Wednesday, June 7, 2023

ECG Blog #383 — Is this Coronary Disease?


Please NOTE: 

  • After today — No new ECG Blog posts for 2-to-3 weeks ...
  •     — I will also not be prompt in replying to emails ...


All material on this ECG Blog site remains open!

  • The INDEX tab (in the upper right of each page) — has linked Contents, listed by subject. So IF you are looking for ECG material — There is plenty on this web site!

  • IF you scroll down a little on the right-hand column of this blog — You'll see a lot of icons. These include links to my Audio Pearls (more than 50 of them) — my Video Pearls (18 of them)My Comments in Dr. Smith's ECG Blog (more than 500 of them! — scroll to the bottom of each blog post to find them) — and more than 80 detailed Laddergrams.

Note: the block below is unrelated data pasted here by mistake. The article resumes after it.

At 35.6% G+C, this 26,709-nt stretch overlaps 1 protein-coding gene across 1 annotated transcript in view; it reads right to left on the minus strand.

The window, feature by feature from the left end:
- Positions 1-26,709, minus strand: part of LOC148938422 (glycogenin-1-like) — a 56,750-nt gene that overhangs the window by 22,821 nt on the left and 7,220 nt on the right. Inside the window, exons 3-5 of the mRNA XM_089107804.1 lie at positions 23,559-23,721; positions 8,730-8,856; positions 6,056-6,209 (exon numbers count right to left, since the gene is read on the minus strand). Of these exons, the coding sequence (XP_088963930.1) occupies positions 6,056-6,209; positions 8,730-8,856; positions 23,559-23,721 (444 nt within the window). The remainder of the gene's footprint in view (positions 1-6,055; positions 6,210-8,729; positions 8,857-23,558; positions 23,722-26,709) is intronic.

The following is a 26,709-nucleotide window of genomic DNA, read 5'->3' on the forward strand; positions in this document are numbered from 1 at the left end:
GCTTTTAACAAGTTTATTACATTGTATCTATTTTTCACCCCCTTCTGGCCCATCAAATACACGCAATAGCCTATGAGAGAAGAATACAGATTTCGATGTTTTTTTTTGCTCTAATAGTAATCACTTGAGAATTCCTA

THANK YOU all for your interest & support!
— I'll be back! —


ECG Blog #383 — Is this Coronary Disease?


The ECG in Figure-1 — was obtained from a previously healthy 70-year old man who presented to the ED (Emergency Department) with new CP (Chest Pain).
  • How would YOU interpret this tracing?

  • Should you activate the cath lab? (ie, Is the ST elevation in lead V1 — in association with the ST-T wave changes in lateral chest leads suggestive of Precordial "Swirl" from proximal LAD occlusion, as discussed in ECG Blog #380)?

Figure-1: The initial ECG in today's case.

MY Thoughts on the Initial ECG:
I thought ECG #1 was both fascinating and a bit bizarre ...
  • The rhythm overall looks to be a fairly regular sinus rhythm with a PAC — although P waves in lead II are extremely small. P waves are probably best seen in lead V2, which is unusual for sinus rhythm — so possibly this is an ectopic atrial rhythm.